The AirCam’s unique aesthetic can be traced back to the early ’90s when National Geographic was looking for a photo platform for a project in the Congo. It had to be slow, stable and offer a stunning, unobstructed view for the photographer. It also needed twin engine reliability.
We featured this float-equipped example in FLYER January 2015. The verdict? If you embrace rather than run scared of low and slow, if you struggle to contain your joy after looking at the world from a better perspective, and if you think anything over 250m should be called an excessively long runway, then an AirCam is definitely for you.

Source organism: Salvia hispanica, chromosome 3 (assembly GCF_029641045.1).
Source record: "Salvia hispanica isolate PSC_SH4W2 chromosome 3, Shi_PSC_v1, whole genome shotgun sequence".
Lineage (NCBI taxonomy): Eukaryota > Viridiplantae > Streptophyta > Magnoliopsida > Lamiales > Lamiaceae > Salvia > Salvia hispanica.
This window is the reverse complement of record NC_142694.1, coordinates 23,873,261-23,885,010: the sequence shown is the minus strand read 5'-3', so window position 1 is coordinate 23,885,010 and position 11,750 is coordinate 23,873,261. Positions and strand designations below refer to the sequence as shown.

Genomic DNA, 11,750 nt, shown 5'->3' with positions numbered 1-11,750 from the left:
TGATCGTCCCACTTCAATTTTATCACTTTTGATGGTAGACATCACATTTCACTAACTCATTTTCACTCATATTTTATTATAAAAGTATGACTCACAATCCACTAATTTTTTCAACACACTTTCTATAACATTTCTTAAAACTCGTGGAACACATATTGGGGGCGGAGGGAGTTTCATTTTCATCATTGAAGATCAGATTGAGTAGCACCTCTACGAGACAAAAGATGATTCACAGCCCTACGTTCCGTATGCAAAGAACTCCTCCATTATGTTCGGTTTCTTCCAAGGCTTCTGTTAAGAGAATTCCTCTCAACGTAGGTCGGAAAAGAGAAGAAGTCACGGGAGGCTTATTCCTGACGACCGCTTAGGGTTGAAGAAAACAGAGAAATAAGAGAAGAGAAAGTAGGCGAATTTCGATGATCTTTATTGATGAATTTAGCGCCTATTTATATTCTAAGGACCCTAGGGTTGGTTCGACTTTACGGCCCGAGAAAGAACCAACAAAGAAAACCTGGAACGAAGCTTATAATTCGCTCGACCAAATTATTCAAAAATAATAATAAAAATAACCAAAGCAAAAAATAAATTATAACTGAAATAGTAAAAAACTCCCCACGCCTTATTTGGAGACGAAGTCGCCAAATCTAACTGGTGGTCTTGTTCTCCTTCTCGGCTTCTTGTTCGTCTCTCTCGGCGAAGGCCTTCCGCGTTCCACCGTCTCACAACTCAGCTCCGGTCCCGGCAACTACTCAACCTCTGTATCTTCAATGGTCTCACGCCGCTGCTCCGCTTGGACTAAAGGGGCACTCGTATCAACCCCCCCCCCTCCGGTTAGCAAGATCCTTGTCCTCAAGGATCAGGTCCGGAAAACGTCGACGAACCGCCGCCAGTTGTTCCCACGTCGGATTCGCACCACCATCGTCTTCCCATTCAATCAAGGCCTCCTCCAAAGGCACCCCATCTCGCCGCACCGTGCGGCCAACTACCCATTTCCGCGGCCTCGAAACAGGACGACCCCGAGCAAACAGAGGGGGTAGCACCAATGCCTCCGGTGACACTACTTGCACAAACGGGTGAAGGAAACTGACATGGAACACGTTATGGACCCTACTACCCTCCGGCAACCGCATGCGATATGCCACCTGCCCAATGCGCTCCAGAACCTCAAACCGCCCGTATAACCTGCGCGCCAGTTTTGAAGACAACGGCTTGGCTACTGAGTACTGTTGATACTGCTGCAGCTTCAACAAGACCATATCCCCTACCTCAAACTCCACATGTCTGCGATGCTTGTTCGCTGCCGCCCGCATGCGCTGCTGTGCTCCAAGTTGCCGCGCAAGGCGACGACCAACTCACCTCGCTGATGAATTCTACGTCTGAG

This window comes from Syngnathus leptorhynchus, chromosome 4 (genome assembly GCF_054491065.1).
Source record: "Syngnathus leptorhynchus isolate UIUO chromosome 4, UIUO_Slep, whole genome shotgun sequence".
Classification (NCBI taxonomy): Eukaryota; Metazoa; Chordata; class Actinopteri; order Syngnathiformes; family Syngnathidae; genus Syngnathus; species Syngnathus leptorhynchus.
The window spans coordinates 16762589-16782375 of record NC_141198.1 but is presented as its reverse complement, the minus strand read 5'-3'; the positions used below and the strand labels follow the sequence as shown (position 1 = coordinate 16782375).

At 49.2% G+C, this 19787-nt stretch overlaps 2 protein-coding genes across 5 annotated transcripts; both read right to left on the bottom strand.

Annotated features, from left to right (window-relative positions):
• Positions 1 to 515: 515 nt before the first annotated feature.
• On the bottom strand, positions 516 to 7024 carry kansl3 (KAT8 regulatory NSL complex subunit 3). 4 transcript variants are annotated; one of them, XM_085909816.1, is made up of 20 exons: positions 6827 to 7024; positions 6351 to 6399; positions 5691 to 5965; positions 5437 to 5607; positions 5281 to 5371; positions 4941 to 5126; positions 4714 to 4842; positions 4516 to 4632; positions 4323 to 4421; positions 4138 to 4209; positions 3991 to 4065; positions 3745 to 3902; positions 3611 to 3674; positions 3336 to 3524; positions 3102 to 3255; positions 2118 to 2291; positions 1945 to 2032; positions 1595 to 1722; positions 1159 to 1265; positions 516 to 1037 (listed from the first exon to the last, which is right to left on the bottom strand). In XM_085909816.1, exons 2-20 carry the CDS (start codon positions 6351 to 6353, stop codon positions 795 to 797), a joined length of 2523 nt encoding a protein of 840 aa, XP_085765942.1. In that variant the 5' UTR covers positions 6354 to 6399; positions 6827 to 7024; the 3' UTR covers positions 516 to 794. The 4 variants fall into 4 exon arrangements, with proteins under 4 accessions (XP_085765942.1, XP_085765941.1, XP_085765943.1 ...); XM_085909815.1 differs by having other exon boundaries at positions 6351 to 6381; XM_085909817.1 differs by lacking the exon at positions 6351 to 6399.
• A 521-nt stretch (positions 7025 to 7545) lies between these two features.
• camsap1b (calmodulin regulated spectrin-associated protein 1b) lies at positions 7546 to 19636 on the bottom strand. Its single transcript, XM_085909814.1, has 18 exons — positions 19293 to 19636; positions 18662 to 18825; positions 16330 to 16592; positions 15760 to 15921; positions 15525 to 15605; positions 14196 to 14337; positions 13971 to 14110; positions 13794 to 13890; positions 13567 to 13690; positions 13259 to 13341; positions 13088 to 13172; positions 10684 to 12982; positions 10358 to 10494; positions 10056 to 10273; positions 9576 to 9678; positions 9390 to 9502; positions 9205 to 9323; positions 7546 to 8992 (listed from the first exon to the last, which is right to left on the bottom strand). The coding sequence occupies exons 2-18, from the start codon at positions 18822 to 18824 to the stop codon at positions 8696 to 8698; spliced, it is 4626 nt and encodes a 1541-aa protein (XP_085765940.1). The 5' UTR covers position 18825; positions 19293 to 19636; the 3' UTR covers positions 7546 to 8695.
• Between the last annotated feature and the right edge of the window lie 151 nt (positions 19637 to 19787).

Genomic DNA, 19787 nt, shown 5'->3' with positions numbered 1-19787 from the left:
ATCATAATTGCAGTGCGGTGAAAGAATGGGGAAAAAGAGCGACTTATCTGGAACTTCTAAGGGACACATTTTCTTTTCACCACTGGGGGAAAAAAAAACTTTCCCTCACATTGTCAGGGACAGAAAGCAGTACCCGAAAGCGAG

If your flying is all about fun, and if you happen to live near some available water…
Open cockpit exposure – hat and wind cover for mic come in useful
From the flying we did I'm not sure why there's an altimeter
Well, they're not what you'd call closely cowled
Can't complain about the visibility from the front seat
We had a chance to fly on wheels rather than amphibious floats. It's always fun to mess about on the water, but there's a lot of fun to be had flying just above it too
Not a calm day as can be seen by the streaks on the water, but the AirCam laughed off the conditions
It would be great to say that it was crisp and responsive in roll…